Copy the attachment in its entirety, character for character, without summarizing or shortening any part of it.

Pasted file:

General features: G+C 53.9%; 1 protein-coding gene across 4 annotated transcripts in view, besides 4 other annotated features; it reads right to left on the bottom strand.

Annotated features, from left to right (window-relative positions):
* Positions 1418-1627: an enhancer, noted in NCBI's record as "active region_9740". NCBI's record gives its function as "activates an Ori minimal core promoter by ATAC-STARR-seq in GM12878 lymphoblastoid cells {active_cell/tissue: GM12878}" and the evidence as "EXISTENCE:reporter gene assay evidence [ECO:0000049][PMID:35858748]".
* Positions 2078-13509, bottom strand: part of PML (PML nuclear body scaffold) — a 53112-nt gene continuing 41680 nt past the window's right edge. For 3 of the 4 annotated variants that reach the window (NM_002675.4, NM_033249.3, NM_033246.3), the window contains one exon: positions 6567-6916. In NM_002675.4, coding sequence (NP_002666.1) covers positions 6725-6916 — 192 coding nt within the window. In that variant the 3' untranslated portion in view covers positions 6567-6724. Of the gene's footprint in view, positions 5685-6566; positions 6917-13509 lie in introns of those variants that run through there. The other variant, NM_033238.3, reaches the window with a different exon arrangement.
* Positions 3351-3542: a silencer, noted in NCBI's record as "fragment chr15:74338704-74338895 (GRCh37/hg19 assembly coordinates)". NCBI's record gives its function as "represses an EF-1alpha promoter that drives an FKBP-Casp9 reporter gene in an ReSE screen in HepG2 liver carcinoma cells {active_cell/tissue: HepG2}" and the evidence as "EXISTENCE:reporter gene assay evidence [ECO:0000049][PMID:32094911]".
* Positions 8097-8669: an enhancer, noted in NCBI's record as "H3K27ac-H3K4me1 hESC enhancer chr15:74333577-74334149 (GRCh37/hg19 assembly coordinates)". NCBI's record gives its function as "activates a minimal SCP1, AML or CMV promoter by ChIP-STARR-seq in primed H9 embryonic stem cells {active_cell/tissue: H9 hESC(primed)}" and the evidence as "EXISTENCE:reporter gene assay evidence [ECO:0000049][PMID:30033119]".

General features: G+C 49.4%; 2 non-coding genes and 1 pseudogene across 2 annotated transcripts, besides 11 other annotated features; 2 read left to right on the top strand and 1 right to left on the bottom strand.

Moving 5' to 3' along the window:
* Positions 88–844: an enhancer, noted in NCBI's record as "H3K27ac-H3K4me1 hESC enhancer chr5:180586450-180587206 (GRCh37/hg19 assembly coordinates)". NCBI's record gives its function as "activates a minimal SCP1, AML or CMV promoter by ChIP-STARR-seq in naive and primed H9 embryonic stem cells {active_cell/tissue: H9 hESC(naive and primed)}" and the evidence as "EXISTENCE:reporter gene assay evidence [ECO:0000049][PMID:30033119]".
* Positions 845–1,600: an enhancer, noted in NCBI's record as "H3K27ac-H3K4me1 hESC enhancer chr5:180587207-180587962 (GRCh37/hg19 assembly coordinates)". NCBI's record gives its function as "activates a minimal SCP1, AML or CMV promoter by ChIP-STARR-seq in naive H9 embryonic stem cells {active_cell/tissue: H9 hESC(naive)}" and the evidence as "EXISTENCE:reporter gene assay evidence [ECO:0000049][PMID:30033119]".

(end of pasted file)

General features: G+C 53.9%; 1 protein-coding gene across 4 annotated transcripts in view, besides 4 other annotated features; it reads right to left on the bottom strand.

Annotated features, from left to right (window-relative positions):
* Positions 1418-1627: an enhancer, noted in NCBI's record as "active region_9740". NCBI's record gives its function as "activates an Ori minimal core promoter by ATAC-STARR-seq in GM12878 lymphoblastoid cells {active_cell/tissue: GM12878}" and the evidence as "EXISTENCE:reporter gene assay evidence [ECO:0000049][PMID:35858748]".
* Positions 2078-13509, bottom strand: part of PML (PML nuclear body scaffold) — a 53112-nt gene continuing 41680 nt past the window's right edge. For 3 of the 4 annotated variants that reach the window (NM_002675.4, NM_033249.3, NM_033246.3), the window contains one exon: positions 6567-6916. In NM_002675.4, coding sequence (NP_002666.1) covers positions 6725-6916 — 192 coding nt within the window. In that variant the 3' untranslated portion in view covers positions 6567-6724. Of the gene's footprint in view, positions 5685-6566; positions 6917-13509 lie in introns of those variants that run through there. The other variant, NM_033238.3, reaches the window with a different exon arrangement.
* Positions 3351-3542: a silencer, noted in NCBI's record as "fragment chr15:74338704-74338895 (GRCh37/hg19 assembly coordinates)". NCBI's record gives its function as "represses an EF-1alpha promoter that drives an FKBP-Casp9 reporter gene in an ReSE screen in HepG2 liver carcinoma cells {active_cell/tissue: HepG2}" and the evidence as "EXISTENCE:reporter gene assay evidence [ECO:0000049][PMID:32094911]".
* Positions 8097-8669: an enhancer, noted in NCBI's record as "H3K27ac-H3K4me1 hESC enhancer chr15:74333577-74334149 (GRCh37/hg19 assembly coordinates)". NCBI's record gives its function as "activates a minimal SCP1, AML or CMV promoter by ChIP-STARR-seq in primed H9 embryonic stem cells {active_cell/tissue: H9 hESC(primed)}" and the evidence as "EXISTENCE:reporter gene assay evidence [ECO:0000049][PMID:30033119]".

General features: G+C 49.4%; 2 non-coding genes and 1 pseudogene across 2 annotated transcripts, besides 11 other annotated features; 2 read left to right on the top strand and 1 right to left on the bottom strand.

Moving 5' to 3' along the window:
* Positions 88–844: an enhancer, noted in NCBI's record as "H3K27ac-H3K4me1 hESC enhancer chr5:180586450-180587206 (GRCh37/hg19 assembly coordinates)". NCBI's record gives its function as "activates a minimal SCP1, AML or CMV promoter by ChIP-STARR-seq in naive and primed H9 embryonic stem cells {active_cell/tissue: H9 hESC(naive and primed)}" and the evidence as "EXISTENCE:reporter gene assay evidence [ECO:0000049][PMID:30033119]".
* Positions 845–1,600: an enhancer, noted in NCBI's record as "H3K27ac-H3K4me1 hESC enhancer chr5:180587207-180587962 (GRCh37/hg19 assembly coordinates)". NCBI's record gives its function as "activates a minimal SCP1, AML or CMV promoter by ChIP-STARR-seq in naive H9 embryonic stem cells {active_cell/tissue: H9 hESC(naive)}" and the evidence as "EXISTENCE:reporter gene assay evidence [ECO:0000049][PMID:30033119]".